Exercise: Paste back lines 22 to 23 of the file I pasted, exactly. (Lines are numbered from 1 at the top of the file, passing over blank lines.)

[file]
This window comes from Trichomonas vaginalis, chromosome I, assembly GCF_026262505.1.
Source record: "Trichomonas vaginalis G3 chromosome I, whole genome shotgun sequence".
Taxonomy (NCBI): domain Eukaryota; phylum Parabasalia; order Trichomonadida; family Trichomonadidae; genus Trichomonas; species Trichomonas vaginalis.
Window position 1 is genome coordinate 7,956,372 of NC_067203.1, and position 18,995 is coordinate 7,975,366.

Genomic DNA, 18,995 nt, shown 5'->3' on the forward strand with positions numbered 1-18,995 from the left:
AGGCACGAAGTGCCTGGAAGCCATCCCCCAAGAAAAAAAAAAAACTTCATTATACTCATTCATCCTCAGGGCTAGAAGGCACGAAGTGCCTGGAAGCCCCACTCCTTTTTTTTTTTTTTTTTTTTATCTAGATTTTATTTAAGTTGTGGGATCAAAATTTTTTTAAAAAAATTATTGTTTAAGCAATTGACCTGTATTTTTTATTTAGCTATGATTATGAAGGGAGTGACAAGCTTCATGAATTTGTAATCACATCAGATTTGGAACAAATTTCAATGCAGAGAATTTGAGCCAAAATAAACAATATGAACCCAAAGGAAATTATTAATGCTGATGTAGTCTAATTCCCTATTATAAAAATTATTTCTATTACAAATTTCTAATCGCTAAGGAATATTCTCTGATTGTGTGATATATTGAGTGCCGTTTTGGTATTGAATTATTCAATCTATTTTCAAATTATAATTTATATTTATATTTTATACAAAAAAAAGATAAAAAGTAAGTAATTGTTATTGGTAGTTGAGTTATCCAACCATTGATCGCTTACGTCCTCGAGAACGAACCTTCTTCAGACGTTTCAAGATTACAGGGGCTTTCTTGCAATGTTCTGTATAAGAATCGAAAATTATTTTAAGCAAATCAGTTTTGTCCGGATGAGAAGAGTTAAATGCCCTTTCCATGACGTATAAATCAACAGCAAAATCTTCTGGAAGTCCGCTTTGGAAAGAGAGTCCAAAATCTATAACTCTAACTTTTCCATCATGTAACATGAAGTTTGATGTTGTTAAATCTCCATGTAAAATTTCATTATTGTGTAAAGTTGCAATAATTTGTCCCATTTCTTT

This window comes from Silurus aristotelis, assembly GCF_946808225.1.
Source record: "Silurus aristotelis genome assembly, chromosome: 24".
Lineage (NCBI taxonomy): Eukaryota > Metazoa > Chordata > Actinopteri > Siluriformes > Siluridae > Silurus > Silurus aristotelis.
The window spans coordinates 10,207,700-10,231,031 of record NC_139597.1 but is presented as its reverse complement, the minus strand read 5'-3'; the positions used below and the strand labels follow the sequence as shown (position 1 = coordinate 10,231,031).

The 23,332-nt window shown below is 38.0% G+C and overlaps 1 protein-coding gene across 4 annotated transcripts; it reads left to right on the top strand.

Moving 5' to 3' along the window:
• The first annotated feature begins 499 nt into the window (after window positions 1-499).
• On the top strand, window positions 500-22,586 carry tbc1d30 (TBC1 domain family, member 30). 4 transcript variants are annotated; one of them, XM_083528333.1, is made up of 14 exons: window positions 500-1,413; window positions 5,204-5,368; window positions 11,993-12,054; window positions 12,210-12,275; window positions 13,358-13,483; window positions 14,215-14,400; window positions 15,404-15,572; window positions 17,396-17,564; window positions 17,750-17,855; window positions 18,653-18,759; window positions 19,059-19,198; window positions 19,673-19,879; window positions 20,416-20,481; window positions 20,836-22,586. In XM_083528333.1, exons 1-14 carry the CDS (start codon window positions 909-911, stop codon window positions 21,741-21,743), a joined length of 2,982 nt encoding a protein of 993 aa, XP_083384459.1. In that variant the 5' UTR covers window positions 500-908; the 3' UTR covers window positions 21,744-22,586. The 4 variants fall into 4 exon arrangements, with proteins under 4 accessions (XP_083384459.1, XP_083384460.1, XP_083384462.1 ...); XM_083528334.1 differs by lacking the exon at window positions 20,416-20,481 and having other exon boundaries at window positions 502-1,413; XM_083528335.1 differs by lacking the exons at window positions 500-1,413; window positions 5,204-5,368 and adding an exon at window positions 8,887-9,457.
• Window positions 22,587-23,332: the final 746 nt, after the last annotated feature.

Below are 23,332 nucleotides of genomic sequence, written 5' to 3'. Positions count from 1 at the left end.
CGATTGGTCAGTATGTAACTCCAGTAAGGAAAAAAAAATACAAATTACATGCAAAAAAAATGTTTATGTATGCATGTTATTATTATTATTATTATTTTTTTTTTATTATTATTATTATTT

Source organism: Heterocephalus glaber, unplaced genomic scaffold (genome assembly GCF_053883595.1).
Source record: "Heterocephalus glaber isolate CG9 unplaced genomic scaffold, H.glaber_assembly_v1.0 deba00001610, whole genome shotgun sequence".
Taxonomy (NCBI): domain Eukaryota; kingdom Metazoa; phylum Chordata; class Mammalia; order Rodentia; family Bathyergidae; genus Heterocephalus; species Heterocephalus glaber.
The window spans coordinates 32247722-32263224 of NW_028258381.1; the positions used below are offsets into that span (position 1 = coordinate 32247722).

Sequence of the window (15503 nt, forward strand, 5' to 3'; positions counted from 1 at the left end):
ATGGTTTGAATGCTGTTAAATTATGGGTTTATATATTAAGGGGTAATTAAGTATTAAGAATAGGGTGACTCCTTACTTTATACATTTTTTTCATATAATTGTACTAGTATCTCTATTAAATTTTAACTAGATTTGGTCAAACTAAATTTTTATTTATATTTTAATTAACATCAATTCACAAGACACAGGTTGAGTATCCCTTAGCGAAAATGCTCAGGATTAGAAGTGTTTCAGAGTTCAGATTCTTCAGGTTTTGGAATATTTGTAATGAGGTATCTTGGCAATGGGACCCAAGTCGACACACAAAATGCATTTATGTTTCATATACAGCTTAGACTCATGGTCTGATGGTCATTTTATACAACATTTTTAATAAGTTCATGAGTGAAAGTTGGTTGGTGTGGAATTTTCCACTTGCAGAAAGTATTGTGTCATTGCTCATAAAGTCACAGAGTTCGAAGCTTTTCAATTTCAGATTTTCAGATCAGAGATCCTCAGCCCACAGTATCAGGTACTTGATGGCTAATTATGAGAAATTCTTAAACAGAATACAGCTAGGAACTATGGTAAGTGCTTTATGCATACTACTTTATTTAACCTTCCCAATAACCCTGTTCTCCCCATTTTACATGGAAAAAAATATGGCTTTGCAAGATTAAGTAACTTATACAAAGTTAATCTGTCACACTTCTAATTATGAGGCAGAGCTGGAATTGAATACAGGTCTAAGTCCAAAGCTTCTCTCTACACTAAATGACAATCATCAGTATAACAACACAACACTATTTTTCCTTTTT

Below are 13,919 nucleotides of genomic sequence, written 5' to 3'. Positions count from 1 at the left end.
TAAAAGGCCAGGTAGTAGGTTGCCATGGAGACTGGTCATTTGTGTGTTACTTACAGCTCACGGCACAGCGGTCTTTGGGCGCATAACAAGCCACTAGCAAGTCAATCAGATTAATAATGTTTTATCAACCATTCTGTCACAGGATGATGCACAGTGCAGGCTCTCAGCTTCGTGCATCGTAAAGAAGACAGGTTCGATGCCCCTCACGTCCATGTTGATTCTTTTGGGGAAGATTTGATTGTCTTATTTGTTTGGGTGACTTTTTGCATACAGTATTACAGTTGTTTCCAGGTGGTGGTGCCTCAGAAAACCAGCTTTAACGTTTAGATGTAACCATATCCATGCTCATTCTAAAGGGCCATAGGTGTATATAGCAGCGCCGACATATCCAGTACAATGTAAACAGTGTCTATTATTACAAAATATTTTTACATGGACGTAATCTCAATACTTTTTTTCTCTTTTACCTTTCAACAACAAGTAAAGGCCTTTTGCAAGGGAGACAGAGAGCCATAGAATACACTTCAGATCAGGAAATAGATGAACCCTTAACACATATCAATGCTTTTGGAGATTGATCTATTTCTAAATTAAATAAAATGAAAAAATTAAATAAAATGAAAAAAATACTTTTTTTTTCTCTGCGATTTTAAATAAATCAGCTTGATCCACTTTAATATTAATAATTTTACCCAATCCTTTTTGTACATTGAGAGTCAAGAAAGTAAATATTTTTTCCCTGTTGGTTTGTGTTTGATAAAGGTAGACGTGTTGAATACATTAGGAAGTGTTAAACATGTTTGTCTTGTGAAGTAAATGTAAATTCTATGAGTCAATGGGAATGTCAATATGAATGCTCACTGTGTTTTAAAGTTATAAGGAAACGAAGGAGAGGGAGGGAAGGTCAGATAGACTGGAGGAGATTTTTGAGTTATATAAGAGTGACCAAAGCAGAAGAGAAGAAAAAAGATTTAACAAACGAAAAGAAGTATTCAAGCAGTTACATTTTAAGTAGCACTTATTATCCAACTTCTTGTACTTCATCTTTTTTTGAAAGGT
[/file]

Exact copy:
Sequence of the window (15503 nt, forward strand, 5' to 3'; positions counted from 1 at the left end):
ATGGTTTGAATGCTGTTAAATTATGGGTTTATATATTAAGGGGTAATTAAGTATTAAGAATAGGGTGACTCCTTACTTTATACATTTTTTTCATATAATTGTACTAGTATCTCTATTAAATTTTAACTAGATTTGGTCAAACTAAATTTTTATTTATATTTTAATTAACATCAATTCACAAGACACAGGTTGAGTATCCCTTAGCGAAAATGCTCAGGATTAGAAGTGTTTCAGAGTTCAGATTCTTCAGGTTTTGGAATATTTGTAATGAGGTATCTTGGCAATGGGACCCAAGTCGACACACAAAATGCATTTATGTTTCATATACAGCTTAGACTCATGGTCTGATGGTCATTTTATACAACATTTTTAATAAGTTCATGAGTGAAAGTTGGTTGGTGTGGAATTTTCCACTTGCAGAAAGTATTGTGTCATTGCTCATAAAGTCACAGAGTTCGAAGCTTTTCAATTTCAGATTTTCAGATCAGAGATCCTCAGCCCACAGTATCAGGTACTTGATGGCTAATTATGAGAAATTCTTAAACAGAATACAGCTAGGAACTATGGTAAGTGCTTTATGCATACTACTTTATTTAACCTTCCCAATAACCCTGTTCTCCCCATTTTACATGGAAAAAAATATGGCTTTGCAAGATTAAGTAACTTATACAAAGTTAATCTGTCACACTTCTAATTATGAGGCAGAGCTGGAATTGAATACAGGTCTAAGTCCAAAGCTTCTCTCTACACTAAATGACAATCATCAGTATAACAACACAACACTATTTTTCCTTTTT